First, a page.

When D. began waitressing at chef Eyal Lavi's Rokach 73 restaurant in Tel Aviv, she was a student looking for work that didn't involve much of a commitment. She never imagined that, before starting the job, she'd have to memorize a thick book and pass an oral examination on its contents.
Lavi wrote the volume, covering the restaurant's rules, service, practices and changing raw materials, over the course of about 15 years - "From the days of Pastis until now," he says. It contains thousands of pieces of information and is circulated among beginning waiters. Only after they've read it in its entirety do they start a lengthy training period, which includes courses on wine and learning about the eatery's raw materials.
At many establishments, the waiter's job is not only to serve food and advise diners, but also to keep up to date on specials, raw materials and ingredients, including information for the picky diner. For example, is the soy sauce gluten-free? Is there a drop of guava juice in the fruit dessert? Is there fennel in the salad? From which dairy is the cheese?
"Waiters working the afternoon shift, when we serve mainly business lunches, undergo different training than waiters on the evening shift," says Lavi. "Every waiter spends an entire day learning how to use our computer software. Waiters also work kitchen shifts, so they can learn how all the dishes are prepared - and they taste them all. The waiter must know more than what the diners demand of him, and he cannot be found to be ignorant in any area."
The test, however, does not mark the end of the training period. Those who pass are then assigned to veteran waiters, who they will accompany for several shifts. Only after trainees have completed this phase are they allowed to start working on their own. Afterward they will also take courses on wine.
Exhausting as it may sound, such training does not deter young people looking to become waiters at prestigious restaurants - apparently thanks to the relatively high tips they can get at such places. A waiter working four evening shifts a week at a reputable establishment can earn about NIS 10,000 a month (see box ). A number of restaurants in the center of the country even have waiting lists of would-be-waiters. At other eateries, waiters only get hired "with the help of connections or prior acquaintanceships," according to one waitress.What is the lamp made of?
So which restaurants in the center do most waiters want to work at? Topping the list is Mul Yam, which is considered the most prestigious. Next comes Brasserie, which pays waiters well in light of the high turnover of diners. These are immediately followed by Chloelys and Rafael, and further down on the list: Messa, Herbert Samuel, Catit, Rokach 75, Yakimono, Salon (where waiters enjoy chef Eyal Shani's performance cooking ) and Segev Express, considered a financial success despite restaurant critics' reservations.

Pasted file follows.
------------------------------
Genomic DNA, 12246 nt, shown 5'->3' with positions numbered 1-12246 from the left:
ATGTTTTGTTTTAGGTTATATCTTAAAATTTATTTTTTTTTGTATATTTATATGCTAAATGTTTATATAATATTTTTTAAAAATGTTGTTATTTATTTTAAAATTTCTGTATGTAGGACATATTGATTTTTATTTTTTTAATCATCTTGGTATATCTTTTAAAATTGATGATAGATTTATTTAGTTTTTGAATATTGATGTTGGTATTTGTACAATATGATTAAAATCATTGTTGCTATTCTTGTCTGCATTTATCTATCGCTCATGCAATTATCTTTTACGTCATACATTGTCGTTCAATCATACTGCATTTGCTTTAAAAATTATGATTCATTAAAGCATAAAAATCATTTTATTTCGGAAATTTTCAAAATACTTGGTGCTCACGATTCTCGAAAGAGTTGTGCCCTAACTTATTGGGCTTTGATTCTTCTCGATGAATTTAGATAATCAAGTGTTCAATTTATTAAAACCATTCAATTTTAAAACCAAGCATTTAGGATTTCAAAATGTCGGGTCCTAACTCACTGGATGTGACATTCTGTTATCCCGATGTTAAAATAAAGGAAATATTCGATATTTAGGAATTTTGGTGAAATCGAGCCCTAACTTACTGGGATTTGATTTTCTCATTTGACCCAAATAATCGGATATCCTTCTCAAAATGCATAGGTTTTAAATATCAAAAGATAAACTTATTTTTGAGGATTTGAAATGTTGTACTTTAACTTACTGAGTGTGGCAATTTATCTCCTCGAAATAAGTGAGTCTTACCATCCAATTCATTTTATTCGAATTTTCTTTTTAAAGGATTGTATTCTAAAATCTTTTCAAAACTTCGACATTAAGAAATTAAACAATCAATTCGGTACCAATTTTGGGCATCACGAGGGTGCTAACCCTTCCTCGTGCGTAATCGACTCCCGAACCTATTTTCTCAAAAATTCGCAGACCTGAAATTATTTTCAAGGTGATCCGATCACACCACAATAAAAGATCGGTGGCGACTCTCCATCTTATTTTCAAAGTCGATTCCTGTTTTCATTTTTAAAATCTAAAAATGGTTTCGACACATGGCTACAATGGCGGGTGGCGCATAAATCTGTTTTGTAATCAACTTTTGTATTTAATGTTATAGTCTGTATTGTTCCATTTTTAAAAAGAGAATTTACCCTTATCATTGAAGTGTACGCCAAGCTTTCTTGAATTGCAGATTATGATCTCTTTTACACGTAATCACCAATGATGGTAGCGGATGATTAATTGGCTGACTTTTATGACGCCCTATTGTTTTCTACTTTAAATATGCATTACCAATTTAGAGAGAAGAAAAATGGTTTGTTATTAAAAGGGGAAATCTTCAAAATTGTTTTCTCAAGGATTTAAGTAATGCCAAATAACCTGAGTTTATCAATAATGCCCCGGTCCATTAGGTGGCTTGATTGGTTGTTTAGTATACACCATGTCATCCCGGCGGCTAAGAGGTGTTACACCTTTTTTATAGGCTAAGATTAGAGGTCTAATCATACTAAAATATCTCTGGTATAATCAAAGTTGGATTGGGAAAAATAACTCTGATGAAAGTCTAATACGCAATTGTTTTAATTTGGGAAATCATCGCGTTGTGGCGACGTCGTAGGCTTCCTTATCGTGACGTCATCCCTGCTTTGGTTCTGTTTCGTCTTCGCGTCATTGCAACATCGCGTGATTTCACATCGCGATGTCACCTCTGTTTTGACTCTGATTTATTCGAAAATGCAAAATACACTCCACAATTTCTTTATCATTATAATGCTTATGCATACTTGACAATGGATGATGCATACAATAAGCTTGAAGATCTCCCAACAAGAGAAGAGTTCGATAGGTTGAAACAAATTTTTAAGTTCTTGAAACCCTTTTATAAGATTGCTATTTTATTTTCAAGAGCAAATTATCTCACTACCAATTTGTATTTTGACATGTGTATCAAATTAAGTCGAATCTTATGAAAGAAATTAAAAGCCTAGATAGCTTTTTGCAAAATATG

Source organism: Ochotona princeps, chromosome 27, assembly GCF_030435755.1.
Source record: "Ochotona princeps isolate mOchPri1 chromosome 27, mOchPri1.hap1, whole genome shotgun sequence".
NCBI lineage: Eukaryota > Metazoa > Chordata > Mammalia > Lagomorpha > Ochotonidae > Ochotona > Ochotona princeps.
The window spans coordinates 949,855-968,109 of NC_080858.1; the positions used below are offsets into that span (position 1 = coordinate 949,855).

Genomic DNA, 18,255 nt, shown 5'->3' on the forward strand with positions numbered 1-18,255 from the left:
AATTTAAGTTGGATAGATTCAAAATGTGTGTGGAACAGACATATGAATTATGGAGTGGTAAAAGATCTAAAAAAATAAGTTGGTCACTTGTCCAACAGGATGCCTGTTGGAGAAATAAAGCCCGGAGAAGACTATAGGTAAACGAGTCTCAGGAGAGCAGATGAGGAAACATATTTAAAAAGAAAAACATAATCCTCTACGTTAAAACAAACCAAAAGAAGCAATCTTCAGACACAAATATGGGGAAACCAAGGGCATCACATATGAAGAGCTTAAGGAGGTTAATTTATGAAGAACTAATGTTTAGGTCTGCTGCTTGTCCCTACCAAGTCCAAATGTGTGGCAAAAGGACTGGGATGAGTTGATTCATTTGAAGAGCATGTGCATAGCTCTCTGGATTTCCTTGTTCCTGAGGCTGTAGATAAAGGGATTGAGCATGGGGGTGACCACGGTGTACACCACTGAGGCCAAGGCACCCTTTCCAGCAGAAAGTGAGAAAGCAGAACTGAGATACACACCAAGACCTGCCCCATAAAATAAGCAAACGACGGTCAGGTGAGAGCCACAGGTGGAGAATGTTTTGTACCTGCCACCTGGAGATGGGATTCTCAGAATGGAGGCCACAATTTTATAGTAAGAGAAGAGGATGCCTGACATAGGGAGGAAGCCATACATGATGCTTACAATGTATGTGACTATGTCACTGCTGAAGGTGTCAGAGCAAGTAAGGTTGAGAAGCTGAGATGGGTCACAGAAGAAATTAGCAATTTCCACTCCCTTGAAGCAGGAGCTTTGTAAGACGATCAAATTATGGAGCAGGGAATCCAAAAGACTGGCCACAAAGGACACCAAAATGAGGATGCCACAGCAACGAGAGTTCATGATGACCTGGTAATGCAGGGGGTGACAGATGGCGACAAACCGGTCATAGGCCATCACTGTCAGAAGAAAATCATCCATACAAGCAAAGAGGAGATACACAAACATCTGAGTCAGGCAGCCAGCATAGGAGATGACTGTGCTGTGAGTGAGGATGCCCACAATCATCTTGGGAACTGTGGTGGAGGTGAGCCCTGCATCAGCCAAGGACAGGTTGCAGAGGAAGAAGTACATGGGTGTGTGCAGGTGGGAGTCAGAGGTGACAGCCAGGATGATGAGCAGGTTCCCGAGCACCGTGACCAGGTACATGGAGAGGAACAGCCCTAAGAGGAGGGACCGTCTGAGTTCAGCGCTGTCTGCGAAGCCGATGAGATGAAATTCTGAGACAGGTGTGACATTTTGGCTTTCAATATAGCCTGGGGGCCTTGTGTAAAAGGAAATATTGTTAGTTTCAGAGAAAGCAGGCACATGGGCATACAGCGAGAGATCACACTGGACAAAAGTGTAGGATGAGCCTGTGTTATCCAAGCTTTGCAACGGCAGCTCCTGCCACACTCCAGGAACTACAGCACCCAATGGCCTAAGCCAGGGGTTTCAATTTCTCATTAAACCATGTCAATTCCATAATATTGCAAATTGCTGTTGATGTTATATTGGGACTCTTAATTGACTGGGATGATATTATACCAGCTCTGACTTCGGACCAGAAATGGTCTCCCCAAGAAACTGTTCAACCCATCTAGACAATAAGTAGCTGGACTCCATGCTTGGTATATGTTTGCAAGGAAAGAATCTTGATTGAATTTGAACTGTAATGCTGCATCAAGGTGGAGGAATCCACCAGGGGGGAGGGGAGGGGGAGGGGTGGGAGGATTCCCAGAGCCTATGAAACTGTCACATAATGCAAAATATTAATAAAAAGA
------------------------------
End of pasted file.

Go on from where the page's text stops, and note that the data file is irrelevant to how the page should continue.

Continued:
Ofer Castiel, 40, is a manager at Messa in Tel Aviv, where he has been selecting and training waiters and other employees since the restaurant's establishment six years ago.
"We have serious service-training courses, like at El Al," he says. "What sort of client is seated at your table? What is he likely to order? What sensitivities might he have? A waiter must be familiar with all the ingredients in a dish and be able to provide information about special raw materials or flavors. The waiters have to know all the details of about 50 or 60 dishes by heart, including the ingredients from which they're made."
The training period at Messa lasts three months and only then does "a waiter really go up to a table," Castiel says. The servers are expected to provide inquisitive diners with information about the chef, the architect and the design of the establishment as well - down to the smallest details about the tables, lamps and utensils - because there will always be that pedantic client who is going to ask.
"I love 'digging' into everything having to do with the food, the multiplicity of details," says Assaf Barel, a 26-year-old visual media student, who has been a waiter at Messa for a year and a half now. He intends to remain there at least until he completes his degree. "I was surprised by the extent of the material, but because I like the field, I enjoy it. This isn't suited to everyone and it's very different from waiting tables in a cafe, for example."
At Mul Yam in Tel Aviv, waiters also go through several months of training, at the end of which an oral exam is administered by the sous chef and the pastry chef. Ben Maharovsky, one of the restaurant's owners, acknowledges that only waiters with a strong desire to work there actually succeed there.
"Our aspiration," he says, "is to develop each waiter individually, through extensive training. A waiter does not leave our restaurant the way he came in. This isn't just another student job."
Want to enjoy 'Zen' reading - with no ads and just the article? Subscribe todaySubscribe now